Theater review by Aeneas Hemphill
Gordon (NSangou Njikam) dreams of becoming a rapper, but while his teenage classmates have confident flows, he can barely get a word out. Yet he has friends in high places. Njikam’s Syncing Ink, which blends hip-hop and West African performance traditions into a new and exciting theatrical form, begins with a Yoruba ritual in which we learn that Gordon belongs to “the Ancestral line of those who manifest Life with the Rhyme,” a lineage that was broken by his father. With help from friends, family members and teachers, Gordon learns to use his ancestral gift—but must win a freestyle competition to fulfill his cosmic destiny.
Directed by the Flea’s Niegel Smith at the company’s brand-new Sam Cohn Theater space, Syncing Ink seamlessly incorporates music and dance into a cohesive structure that feels all its own. Hip-hop here is spiritual, elemental and integral to the play’s world: It’s in the language, the physicality, the architecture. (DJ Reborn, as the Mutha, sits at a turntable high above the action, a supreme creator whose sound is essential to the action.) Every movement seems like part of a larger whole, as though the characters were navigating a shared rhythm. And when they rap, it has the urgency of life and death.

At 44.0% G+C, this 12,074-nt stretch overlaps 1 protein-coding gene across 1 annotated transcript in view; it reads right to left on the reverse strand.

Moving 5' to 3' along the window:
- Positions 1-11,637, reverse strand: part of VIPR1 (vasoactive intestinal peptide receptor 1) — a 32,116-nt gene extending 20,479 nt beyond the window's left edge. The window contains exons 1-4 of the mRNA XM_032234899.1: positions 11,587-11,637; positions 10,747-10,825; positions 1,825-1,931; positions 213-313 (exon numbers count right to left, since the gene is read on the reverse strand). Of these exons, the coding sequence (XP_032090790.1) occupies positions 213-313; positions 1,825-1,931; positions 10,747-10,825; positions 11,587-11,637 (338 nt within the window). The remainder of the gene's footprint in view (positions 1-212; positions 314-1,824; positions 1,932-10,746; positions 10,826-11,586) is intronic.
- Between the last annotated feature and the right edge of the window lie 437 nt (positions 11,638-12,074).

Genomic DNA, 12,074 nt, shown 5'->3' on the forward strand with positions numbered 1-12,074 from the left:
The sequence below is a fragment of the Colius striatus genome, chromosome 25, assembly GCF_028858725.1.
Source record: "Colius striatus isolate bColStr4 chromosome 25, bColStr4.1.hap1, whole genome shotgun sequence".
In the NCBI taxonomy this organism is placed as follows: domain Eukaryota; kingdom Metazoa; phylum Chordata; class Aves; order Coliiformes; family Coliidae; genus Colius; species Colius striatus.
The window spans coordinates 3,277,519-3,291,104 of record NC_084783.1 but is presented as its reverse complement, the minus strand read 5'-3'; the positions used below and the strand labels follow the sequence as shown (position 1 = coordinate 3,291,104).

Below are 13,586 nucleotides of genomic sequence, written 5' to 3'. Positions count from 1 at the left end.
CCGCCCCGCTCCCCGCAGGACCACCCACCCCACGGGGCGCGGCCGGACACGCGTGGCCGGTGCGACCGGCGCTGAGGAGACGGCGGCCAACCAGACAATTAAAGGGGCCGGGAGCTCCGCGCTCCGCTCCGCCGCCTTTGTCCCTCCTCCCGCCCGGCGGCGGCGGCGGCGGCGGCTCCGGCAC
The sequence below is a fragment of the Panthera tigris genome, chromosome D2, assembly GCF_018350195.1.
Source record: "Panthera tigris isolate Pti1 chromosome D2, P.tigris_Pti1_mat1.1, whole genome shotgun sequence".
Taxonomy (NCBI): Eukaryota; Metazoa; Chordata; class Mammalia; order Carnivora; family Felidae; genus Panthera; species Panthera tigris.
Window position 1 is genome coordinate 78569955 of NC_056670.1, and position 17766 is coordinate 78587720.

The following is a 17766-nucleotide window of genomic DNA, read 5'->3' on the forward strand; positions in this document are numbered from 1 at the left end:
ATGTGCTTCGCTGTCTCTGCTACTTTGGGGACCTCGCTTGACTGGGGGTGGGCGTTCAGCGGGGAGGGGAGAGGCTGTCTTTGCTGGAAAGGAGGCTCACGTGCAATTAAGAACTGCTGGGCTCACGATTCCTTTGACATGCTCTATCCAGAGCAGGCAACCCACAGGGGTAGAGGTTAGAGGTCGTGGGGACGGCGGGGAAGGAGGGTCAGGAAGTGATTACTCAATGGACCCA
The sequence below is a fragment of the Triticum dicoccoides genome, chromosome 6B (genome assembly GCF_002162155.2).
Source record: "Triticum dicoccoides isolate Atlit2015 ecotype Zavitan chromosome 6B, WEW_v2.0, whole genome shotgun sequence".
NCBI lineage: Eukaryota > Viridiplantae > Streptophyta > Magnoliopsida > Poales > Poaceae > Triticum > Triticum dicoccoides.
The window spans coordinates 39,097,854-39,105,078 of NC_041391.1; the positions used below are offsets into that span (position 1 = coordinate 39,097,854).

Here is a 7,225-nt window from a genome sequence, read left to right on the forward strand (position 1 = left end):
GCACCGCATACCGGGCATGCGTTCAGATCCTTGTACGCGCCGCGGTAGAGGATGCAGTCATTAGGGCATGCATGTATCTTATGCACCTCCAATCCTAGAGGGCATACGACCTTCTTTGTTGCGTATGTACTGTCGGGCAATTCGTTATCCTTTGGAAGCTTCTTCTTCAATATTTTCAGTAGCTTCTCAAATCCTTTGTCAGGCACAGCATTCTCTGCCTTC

The Flea Theater (Off Broadway). By NSangou Njikam. Directed by Niegel Smith. With Njikam. Running time: 2hrs 20mins. One intermission. Through Oct 29.